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  15. Specifically, providers are prohibited from entering into private contracts with Medicare beneficiaries who have full Medicaid coverage (dual eligible) or those who receive Medicaid coverage through the Qualified Medicare Beneficiary (QMB) program.

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  16. Boccuti, C. et al., “Medicare Patients’ Access to Physicians: A Synthesis of the Evidence,” Kaiser Family Foundation, December 2013.

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  17. Dentists, podiatrists, and optometrists did not become eligible to opt out of Medicare until December 2003. Section 603 from the Medicare Prescription Drug, Improvement, and Modernization Act of 2003 added dentists, podiatrists, and optometrists to the definition/list of physicians who may opt out of Medicare.

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  18. Buczko, W. “Provider Opt-Out Under Medicare Private Contracting.” Health Care Financing Review, vol 26, no 2, Winter 2004-2005.

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  19. Melinda Becker, “More Doctors Steer Clear of Medicare, Some Doctors Opt Out of Program Frustrated With Payment Rates and Mounting Rules,” New York Times, July 29, 2013

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  20. See for example, Rabin, Roni C., “When Doctors Stop Taking Insurance,” New York Times, October 1 2012; When physicians state that they “don’t take insurance,” it often indicates that they will bill the patient for the full charge and the patient must seek reimbursement (if applicable) from their insurer, similar to non-participating providers in Medicare.

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  21. Physicians in concierge practices who have opted out of Medicare may charge whatever fees they have outlined in their private contracts with their Medicare patients; Medicare does not reimburse either the physician or the Medicare patient for items or services provided by opt-out physicians.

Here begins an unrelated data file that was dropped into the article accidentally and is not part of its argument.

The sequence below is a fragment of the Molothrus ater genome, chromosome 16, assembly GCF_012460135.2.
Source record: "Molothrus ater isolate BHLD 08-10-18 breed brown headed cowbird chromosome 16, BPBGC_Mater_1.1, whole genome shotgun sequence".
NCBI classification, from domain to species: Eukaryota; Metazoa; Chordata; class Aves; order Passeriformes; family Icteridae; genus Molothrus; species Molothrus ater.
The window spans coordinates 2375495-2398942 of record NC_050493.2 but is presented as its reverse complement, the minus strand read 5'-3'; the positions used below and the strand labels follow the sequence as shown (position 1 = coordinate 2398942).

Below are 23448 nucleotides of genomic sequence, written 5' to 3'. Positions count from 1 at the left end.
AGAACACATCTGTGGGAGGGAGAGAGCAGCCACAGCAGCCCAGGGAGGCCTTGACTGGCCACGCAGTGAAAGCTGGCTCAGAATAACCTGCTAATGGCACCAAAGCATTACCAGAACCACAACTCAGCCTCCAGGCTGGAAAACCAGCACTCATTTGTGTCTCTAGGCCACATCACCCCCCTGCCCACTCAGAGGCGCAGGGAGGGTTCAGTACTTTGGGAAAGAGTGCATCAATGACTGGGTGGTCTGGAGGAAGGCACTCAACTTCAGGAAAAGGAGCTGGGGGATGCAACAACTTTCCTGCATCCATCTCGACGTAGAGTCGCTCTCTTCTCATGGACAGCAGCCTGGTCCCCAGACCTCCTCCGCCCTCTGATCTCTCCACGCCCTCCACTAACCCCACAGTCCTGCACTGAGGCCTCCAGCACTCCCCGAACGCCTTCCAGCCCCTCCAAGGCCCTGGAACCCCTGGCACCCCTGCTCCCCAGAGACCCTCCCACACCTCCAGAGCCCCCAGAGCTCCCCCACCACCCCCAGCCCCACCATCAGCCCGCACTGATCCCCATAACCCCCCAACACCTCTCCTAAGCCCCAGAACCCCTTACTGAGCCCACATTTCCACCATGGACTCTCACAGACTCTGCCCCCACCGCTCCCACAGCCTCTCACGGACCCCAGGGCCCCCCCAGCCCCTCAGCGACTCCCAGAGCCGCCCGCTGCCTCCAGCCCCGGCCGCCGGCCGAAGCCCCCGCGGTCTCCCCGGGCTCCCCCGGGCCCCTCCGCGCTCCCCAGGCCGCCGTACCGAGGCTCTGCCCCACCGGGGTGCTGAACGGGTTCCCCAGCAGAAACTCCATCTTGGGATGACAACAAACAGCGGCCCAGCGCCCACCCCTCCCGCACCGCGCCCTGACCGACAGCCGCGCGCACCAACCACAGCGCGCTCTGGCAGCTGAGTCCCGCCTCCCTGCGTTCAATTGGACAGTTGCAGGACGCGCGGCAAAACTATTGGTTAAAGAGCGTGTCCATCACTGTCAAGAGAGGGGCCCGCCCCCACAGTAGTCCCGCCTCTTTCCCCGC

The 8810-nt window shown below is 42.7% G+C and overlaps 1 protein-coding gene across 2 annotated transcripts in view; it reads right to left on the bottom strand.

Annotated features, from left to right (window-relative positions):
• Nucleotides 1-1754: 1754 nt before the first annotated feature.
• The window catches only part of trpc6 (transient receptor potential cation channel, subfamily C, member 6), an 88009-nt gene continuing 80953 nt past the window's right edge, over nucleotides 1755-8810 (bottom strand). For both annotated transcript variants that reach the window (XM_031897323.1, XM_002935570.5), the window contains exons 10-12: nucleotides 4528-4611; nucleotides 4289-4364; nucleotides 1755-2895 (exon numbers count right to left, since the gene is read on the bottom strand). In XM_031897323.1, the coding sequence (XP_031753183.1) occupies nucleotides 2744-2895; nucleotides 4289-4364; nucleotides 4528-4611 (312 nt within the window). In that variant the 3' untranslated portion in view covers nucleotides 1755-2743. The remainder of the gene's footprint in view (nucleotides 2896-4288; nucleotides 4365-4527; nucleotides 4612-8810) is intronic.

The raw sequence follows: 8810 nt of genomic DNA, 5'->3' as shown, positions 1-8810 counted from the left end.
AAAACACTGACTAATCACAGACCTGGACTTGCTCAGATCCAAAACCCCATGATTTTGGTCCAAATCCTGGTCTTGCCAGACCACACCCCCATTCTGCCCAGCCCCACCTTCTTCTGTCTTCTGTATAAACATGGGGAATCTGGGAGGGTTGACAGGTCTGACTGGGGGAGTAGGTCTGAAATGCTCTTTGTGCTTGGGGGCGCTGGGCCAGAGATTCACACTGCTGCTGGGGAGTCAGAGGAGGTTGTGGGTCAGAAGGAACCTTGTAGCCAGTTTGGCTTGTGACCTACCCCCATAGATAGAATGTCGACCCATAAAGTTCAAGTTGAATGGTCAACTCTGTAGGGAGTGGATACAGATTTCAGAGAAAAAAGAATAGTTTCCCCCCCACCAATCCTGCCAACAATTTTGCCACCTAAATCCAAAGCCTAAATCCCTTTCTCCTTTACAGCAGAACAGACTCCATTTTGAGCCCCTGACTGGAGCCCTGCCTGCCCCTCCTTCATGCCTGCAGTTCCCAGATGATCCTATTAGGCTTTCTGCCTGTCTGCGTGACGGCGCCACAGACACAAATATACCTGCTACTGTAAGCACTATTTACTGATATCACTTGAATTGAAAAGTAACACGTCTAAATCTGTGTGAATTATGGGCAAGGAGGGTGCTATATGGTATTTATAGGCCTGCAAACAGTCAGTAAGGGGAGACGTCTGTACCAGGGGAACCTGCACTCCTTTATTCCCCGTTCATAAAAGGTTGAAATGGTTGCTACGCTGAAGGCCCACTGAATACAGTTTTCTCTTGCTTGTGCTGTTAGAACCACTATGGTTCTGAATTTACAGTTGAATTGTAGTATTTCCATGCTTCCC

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  22. Pasquale, F. “The Three Faces of Retainer Care: Crafting a Tailored Regulatory Response,” Yale Journal of Health Policy, Law, and Ethics Vol.7: Iss. 1, Article 2. 2007.

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  23. Hargrave, E., et al. “Retainer-Based Physicians: Characteristics, Impact, and Policy Considerations” Prepared for the Medicare Payment Advisory Commission, March 2010.

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  24. Leonard, D. “Is Concierge Medicine the future of Health Care?” Bloomberg Business Week, November 29, 2012.

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  25. See H.R. 2300 (Empowering Patients First Act of 2015) and H.R.1650 / S.1849 (Medicare Patient Empowerment Act of 2015).

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  26. See “A Better Way: Our Vision for a Confident America,” House Republican proposal, June 22, 2016.

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  27. See The Chairman’s amendment in the nature of a substitute to H.R. 2810 (Medicare Patient Access and Quality Improvement Act of 2013).

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  28. See letter to the Honorable Tom Price from the American Medical Association: https://searchlf.ama-assn.org/letter/documentDownload?uri=%2Funstructured%2Fbinary%2Fletter%2FLETTERS%2Fmedicare-patient-empowerment-act-28april2015.pdf.

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  29. Medicare Payment Advisory Commission (MedPAC), Report to Congress: Medicare Payment Policy. Chapter 4, March 2016.

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  30. See, for example, Letter to Speaker John Boehner from state medical associations and state and medical physician societies, May 19, 2011.

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  31. Ginsburg, P. “The Case Against Balance Billing” EyeNet Magazine, American Academy of Ophthalmology, November/December 2010.